Libyan militia says ceasefire reached to end Tripoli airport battle
Fighting between rival Libyan armed groups comes to an end after agreement is reached to stop five days of hostilities at Tripoli International Airport
Powerful militias battling for the Libyan capital's airport have agreed a ceasefire, after the government sought UN help to stop the country from becoming a "failed state".
Tripoli's mayor and leaders of the battling militia said overnight that a truce had been agreed and that control of the international airport would be handed over to neutral forces.
The airport has been closed since fighting erupted on Sunday, when Islamist gunmen from the city of Misrata launched an attack on the facility, which has for three years been held by liberal, anti-Islamist fighters from Zintan, southwest of the capital.
Mokhtar Lakhdar, a commander for the Zintan forces, said a truce had been agreed under the authority of the city's government council.
Dozens of rockets have been fired at the airport, badly damaging planes as well as the main terminal, but Lakhdar confirmed this stopped on Thursday night.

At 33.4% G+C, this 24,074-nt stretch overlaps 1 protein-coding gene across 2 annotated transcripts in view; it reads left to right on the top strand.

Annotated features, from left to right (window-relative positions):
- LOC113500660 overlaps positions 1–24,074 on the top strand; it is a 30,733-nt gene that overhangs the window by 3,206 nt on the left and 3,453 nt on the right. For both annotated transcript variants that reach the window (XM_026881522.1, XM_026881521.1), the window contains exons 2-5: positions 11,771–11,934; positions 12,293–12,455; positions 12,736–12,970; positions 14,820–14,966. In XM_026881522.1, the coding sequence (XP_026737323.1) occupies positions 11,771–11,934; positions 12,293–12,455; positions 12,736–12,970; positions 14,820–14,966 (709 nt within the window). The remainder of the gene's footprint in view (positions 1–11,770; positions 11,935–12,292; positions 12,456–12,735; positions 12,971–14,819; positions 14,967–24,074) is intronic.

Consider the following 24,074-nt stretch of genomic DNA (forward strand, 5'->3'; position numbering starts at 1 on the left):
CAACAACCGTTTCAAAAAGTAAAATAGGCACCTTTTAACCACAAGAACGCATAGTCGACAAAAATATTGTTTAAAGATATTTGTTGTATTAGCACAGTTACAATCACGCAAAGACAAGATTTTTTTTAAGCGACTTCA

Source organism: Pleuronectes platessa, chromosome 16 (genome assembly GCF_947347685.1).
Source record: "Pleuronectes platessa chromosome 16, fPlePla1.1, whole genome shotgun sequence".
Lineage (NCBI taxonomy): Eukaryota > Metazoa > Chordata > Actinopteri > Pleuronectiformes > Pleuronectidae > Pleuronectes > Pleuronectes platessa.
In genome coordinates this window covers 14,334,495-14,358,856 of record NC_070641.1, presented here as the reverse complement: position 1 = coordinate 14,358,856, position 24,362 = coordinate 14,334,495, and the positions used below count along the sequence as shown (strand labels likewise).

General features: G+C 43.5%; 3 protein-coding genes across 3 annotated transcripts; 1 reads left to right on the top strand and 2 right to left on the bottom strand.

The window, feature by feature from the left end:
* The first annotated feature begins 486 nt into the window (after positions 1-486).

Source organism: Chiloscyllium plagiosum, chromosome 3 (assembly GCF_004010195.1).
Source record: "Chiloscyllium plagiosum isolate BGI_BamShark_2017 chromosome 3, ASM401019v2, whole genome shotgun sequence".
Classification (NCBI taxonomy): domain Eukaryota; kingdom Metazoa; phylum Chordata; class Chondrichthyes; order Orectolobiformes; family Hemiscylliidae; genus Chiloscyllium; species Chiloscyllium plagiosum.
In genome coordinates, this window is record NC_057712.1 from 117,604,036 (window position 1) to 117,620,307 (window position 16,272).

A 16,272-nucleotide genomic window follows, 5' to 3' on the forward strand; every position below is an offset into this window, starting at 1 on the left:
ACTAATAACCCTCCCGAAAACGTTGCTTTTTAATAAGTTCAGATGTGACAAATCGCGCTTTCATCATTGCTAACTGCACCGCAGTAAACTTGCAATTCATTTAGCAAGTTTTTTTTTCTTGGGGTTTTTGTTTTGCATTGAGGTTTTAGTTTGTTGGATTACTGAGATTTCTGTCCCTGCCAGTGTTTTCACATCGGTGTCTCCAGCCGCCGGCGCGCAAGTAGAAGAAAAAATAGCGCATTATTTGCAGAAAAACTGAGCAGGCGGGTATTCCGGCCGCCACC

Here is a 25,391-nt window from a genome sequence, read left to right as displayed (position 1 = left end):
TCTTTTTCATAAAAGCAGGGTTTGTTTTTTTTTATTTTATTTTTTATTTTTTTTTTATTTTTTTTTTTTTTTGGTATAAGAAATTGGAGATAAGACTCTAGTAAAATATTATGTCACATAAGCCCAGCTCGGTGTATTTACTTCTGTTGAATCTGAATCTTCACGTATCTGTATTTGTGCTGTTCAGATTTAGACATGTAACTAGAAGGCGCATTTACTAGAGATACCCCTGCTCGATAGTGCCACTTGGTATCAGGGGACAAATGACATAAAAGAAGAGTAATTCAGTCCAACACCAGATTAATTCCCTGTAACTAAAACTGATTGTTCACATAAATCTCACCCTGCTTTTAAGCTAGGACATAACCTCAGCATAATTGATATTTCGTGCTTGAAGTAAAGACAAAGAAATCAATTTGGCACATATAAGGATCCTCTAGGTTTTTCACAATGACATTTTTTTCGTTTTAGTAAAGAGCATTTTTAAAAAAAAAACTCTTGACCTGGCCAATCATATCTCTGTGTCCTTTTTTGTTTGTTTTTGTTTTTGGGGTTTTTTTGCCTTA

Ex-rebel fighters from Zintan and Misrata, east of Tripoli, both played a key role in the Nato-backed uprising that toppled dictator Muammar Gaddafi in 2011.
But they have become fierce rivals in the deadly power struggle between armed groups that followed.
Ahmed Hadeia, a spokesman for the rival Misrata fighters, said the ceasefire was "only around the airport" and did not include other sites controlled by the Zintan forces.
Misrata leaders said in a televised statement that the fighting at the airport was a "battle of revolutionaries ... against followers of the old regime" of Gaddafi.
Foreign Minister Mohamed Abdelaziz meanwhile asked the UN Security Council to dispatch experts to train Libya's defence and police forces to ensure they can protect oil fields, airports and other vital sites.